Overall job vacancy growth has picked up for the first time in nine months, but permanent hires continue to fall as employers take a more cautious approach to recruitment, the latest analysis from KPMG and the Recruitment and Employment Confederation (REC) has found.
The number of job vacancies expanded at their quickest rate since October, driven by strong demand for temporary workers over permanent staff, according to the UK Report on Jobs covering 12-25 January 2023.
The permanent staff index was 54.2 and the temporary placement index was 56.1 – any reading above 50 signals an increase on the previous month.
However, the rate of growth in both types of vacancy was slower than historical trends. For example, in September 2022 the vacancies index was at 58.0 for permanent staff and 58.8 for temporary staff.
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The rate of overall vacancy growth had been declining month-on-month since last spring, and January was the first month where growth picked up.
The number of permanent hires made by employers fell for the fourth consecutive month, albeit at a slower rate than previously seen. The permanent placement index was 46.8, while the temporary placement score was 52.3.
Candidates also became more scarce, mainly because of concerns about the economic climate and job security, but the rate of contraction was the softest seen since March 2021 and much slower than the 2022 average.
Candidate shortages and concerns about the rising cost of living pushed up starting salaries, while temp pay inflation reached a four-month high.
REC chief executive Neil Carberry said: “January’s recruitment activity suggests that speculation about a shallower economic downturn may be justified.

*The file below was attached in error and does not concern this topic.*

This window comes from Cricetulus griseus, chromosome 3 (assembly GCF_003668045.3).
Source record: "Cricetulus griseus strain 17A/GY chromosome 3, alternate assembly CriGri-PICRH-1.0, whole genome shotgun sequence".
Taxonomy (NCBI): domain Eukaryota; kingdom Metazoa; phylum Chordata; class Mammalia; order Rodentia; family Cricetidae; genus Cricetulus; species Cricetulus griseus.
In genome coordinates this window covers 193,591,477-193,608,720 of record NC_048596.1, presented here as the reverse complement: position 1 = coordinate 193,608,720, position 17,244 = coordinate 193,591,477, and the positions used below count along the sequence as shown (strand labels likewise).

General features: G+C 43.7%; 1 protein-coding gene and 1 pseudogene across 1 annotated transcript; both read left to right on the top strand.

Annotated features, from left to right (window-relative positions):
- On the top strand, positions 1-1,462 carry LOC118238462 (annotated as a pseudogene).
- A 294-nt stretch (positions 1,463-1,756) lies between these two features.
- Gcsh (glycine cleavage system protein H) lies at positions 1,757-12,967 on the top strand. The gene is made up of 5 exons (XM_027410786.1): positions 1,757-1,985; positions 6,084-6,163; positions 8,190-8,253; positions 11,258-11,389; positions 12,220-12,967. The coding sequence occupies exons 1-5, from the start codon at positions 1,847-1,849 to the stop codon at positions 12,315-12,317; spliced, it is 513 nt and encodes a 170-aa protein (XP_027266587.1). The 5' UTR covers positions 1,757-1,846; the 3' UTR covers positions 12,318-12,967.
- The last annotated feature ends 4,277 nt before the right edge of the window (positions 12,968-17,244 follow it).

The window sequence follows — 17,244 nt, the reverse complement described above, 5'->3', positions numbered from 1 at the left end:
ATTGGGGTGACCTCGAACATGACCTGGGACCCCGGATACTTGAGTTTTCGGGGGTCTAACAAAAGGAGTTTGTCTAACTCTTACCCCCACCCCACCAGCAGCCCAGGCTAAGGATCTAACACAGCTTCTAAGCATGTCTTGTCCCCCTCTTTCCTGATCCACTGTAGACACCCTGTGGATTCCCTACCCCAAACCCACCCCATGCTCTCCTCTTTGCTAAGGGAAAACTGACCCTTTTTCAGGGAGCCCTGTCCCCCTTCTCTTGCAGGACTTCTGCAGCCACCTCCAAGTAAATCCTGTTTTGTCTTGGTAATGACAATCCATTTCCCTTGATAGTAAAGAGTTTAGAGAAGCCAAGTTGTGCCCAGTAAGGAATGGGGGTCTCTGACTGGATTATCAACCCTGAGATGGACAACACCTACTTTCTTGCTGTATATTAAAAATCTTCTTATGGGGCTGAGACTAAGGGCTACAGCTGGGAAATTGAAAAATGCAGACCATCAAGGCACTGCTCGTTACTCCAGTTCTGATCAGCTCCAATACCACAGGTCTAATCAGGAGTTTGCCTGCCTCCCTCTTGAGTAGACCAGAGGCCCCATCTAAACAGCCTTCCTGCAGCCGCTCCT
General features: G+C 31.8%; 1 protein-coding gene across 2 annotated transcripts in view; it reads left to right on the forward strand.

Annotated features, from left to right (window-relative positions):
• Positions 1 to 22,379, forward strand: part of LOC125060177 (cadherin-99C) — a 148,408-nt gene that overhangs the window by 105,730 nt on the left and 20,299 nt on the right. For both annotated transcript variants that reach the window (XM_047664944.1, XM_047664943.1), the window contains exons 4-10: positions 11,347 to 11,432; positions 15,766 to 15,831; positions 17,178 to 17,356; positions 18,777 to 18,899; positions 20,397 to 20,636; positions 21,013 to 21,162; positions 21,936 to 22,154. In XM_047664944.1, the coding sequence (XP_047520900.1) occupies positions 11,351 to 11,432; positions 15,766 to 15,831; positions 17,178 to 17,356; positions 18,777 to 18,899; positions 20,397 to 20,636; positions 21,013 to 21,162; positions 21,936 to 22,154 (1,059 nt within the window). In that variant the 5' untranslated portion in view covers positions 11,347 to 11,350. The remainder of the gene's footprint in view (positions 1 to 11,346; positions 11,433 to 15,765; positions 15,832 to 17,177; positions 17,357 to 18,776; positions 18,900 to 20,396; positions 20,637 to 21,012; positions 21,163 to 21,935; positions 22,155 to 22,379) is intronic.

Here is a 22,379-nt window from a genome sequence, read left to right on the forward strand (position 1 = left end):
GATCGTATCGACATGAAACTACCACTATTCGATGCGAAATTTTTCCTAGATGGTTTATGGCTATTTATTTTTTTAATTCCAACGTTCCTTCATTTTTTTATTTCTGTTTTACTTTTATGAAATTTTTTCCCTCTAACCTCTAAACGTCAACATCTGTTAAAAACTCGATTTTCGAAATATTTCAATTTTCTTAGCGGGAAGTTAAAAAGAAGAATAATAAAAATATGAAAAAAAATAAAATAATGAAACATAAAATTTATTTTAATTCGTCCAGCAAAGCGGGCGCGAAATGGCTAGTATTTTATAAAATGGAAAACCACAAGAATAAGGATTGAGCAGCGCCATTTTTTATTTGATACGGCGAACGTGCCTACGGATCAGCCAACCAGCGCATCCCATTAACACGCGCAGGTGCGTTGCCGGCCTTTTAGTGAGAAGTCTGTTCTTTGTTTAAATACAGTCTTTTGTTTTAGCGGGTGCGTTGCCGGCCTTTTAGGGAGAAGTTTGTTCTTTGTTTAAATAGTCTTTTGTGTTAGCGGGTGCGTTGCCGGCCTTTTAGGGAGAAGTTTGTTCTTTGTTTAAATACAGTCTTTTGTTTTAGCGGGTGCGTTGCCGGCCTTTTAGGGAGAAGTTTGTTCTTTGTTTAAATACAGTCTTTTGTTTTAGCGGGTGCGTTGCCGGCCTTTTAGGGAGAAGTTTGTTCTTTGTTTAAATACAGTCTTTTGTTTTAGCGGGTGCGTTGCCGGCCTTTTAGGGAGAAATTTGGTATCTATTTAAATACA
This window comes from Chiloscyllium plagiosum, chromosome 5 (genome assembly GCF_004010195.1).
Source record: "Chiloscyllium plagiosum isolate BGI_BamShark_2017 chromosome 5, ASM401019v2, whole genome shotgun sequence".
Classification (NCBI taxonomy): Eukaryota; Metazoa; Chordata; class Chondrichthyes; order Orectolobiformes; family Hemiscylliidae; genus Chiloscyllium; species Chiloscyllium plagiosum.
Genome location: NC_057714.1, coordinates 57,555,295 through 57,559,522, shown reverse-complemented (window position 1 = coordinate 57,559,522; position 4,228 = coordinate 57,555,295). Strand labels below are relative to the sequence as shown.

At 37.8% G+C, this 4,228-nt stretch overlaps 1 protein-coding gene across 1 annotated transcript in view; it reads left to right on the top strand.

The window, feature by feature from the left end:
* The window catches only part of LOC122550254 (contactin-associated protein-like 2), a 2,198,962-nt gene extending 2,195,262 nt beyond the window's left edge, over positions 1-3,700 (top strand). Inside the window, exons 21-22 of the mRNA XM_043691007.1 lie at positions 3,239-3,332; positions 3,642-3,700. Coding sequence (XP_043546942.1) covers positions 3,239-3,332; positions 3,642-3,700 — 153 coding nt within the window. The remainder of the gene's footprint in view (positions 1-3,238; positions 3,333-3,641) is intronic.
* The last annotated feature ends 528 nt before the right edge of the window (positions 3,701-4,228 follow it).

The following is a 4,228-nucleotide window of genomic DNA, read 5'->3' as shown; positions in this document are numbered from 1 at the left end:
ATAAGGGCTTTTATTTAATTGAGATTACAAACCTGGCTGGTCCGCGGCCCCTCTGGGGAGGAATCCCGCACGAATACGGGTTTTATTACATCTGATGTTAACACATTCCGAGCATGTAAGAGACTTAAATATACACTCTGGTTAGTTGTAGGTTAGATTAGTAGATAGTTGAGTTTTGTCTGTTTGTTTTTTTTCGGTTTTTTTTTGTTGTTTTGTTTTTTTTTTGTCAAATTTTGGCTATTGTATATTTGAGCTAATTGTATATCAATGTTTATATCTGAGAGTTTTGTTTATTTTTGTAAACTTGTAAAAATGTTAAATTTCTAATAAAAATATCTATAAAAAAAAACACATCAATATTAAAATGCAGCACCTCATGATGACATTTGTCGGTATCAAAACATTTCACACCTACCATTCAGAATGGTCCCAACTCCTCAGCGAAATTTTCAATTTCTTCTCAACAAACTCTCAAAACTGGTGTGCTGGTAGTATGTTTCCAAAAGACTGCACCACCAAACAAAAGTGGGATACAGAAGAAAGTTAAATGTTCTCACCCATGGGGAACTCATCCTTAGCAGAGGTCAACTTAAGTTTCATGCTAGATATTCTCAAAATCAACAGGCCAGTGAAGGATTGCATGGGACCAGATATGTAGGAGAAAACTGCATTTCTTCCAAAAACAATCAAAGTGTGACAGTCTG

“Taking into account the high level of activity last summer and autumn, when the permanent slowdown started, activity levels for both permanent and temporary roles are still high – something which is reflected both in this survey and in feedback from REC members.”
However, Claire Warnes, partner, skills and productivity at KPMG, warned that the jobs market remained volatile in 2023, despite the vacancy growth in January.
“Recruiters and employers should be thinking creatively about how to attract and retain permanent hires to bring about stability, including by taking on more apprentices across a range of age groups, and investing in upskilling and reskilling their existing staff.”
Carberry called on the government to do more to help broaden the labour market.
He said: “The need to address the fundamental challenges our labour market faces has not changed with the turning of the year. From skills to tackling economic inactivity, and from immigration to childcare there is much that can be done in partnership with business to help our economy grow and workers to prosper.
“Ahead of the Budget, the Chancellor should put the people stuff first across the whole of government. Every department has a role to play in getting growth going – and that starts with enabling our labour market.”
The UK Report on Jobs also found that:
- The Midlands saw the steepest rate of decline in permanent appointments across the four monitored English regions, and was the only region to see a fall in temporary placements
- Nine of the ten monitored job categories saw an increase in demand for both temporary and permanent staff, with the exception of retail
- The nursing/medical/care sector saw the greatest demand for temporary workers, followed by accounting/financial and secretarial/clerical.
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